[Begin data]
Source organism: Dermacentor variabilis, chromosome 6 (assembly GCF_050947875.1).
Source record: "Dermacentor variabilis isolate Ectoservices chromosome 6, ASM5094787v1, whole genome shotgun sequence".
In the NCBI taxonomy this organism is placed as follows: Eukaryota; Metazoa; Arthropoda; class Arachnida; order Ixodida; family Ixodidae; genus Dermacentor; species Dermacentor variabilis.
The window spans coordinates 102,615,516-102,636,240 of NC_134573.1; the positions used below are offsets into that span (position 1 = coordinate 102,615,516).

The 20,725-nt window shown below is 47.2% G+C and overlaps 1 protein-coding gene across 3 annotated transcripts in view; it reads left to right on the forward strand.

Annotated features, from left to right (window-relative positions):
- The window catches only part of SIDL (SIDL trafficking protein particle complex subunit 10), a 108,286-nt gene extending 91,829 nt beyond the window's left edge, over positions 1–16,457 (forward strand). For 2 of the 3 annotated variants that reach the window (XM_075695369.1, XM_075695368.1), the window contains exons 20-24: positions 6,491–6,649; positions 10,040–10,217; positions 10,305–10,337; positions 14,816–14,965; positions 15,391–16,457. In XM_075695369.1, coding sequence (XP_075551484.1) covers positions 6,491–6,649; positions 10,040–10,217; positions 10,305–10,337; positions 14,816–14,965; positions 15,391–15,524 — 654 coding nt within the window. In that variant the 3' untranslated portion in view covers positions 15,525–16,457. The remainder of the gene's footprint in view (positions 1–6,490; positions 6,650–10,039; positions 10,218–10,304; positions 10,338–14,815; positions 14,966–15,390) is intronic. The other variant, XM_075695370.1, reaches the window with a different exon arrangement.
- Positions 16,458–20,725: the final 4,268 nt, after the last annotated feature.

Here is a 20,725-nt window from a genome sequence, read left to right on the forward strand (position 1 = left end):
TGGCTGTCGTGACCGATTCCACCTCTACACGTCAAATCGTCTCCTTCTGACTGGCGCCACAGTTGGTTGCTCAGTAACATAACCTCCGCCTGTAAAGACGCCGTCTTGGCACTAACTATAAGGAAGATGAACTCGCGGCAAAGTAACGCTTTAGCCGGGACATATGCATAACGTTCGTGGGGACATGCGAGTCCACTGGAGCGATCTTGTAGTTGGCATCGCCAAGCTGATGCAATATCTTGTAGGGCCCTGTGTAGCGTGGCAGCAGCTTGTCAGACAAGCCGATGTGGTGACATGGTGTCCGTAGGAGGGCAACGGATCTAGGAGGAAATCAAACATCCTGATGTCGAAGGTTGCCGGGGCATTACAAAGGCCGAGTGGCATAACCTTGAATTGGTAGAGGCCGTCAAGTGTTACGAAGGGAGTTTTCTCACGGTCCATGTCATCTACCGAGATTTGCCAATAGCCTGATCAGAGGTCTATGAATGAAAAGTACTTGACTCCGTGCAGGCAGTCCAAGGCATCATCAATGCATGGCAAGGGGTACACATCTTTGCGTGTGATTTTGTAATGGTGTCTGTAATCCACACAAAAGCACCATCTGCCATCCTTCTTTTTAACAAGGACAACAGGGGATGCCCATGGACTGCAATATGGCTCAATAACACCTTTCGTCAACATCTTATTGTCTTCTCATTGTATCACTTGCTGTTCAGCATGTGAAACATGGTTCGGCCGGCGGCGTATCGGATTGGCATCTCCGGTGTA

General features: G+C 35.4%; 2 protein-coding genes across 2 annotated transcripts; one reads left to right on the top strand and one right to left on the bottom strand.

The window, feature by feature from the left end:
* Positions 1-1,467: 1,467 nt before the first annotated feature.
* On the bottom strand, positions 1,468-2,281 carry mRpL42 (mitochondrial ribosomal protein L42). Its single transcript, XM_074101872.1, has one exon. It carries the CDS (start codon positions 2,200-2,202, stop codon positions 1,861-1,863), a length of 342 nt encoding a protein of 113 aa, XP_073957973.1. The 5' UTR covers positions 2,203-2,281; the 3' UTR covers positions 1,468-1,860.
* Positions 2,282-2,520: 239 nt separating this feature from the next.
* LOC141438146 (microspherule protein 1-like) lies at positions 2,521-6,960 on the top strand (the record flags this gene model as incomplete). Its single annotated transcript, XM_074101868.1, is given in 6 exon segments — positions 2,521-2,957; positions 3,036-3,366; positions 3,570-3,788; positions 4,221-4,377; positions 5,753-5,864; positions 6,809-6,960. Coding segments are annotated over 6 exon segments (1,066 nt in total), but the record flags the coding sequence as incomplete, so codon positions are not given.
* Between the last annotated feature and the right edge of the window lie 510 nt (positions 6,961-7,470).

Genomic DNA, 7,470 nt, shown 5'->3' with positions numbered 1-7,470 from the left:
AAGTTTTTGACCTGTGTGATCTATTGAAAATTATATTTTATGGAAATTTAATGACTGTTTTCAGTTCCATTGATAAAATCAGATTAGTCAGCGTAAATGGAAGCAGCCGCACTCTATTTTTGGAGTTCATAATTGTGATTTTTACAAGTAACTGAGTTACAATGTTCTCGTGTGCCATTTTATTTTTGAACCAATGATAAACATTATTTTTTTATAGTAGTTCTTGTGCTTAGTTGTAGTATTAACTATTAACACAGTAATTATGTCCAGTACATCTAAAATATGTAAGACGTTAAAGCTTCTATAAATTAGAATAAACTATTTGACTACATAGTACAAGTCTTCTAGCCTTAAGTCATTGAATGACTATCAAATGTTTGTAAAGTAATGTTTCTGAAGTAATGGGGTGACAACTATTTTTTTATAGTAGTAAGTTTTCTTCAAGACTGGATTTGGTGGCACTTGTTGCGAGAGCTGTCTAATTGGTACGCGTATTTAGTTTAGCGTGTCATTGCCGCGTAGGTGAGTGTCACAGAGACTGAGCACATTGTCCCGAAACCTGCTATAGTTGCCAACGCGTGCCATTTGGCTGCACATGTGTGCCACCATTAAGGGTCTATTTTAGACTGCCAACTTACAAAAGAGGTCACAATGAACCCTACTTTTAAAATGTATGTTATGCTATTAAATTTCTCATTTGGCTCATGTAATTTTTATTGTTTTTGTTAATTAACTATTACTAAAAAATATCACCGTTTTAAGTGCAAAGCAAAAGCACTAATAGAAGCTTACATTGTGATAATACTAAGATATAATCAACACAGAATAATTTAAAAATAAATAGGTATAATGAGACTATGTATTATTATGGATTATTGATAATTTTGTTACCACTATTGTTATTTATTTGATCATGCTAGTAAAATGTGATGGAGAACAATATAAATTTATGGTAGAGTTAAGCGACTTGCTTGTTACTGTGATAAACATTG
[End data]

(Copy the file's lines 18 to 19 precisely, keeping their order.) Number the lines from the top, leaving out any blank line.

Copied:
Genomic DNA, 7,470 nt, shown 5'->3' with positions numbered 1-7,470 from the left:
AAGTTTTTGACCTGTGTGATCTATTGAAAATTATATTTTATGGAAATTTAATGACTGTTTTCAGTTCCATTGATAAAATCAGATTAGTCAGCGTAAATGGAAGCAGCCGCACTCTATTTTTGGAGTTCATAATTGTGATTTTTACAAGTAACTGAGTTACAATGTTCTCGTGTGCCATTTTATTTTTGAACCAATGATAAACATTATTTTTTTATAGTAGTTCTTGTGCTTAGTTGTAGTATTAACTATTAACACAGTAATTATGTCCAGTACATCTAAAATATGTAAGACGTTAAAGCTTCTATAAATTAGAATAAACTATTTGACTACATAGTACAAGTCTTCTAGCCTTAAGTCATTGAATGACTATCAAATGTTTGTAAAGTAATGTTTCTGAAGTAATGGGGTGACAACTATTTTTTTATAGTAGTAAGTTTTCTTCAAGACTGGATTTGGTGGCACTTGTTGCGAGAGCTGTCTAATTGGTACGCGTATTTAGTTTAGCGTGTCATTGCCGCGTAGGTGAGTGTCACAGAGACTGAGCACATTGTCCCGAAACCTGCTATAGTTGCCAACGCGTGCCATTTGGCTGCACATGTGTGCCACCATTAAGGGTCTATTTTAGACTGCCAACTTACAAAAGAGGTCACAATGAACCCTACTTTTAAAATGTATGTTATGCTATTAAATTTCTCATTTGGCTCATGTAATTTTTATTGTTTTTGTTAATTAACTATTACTAAAAAATATCACCGTTTTAAGTGCAAAGCAAAAGCACTAATAGAAGCTTACATTGTGATAATACTAAGATATAATCAACACAGAATAATTTAAAAATAAATAGGTATAATGAGACTATGTATTATTATGGATTATTGATAATTTTGTTACCACTATTGTTATTTATTTGATCATGCTAGTAAAATGTGATGGAGAACAATATAAATTTATGGTAGAGTTAAGCGACTTGCTTGTTACTGTGATAAACATTG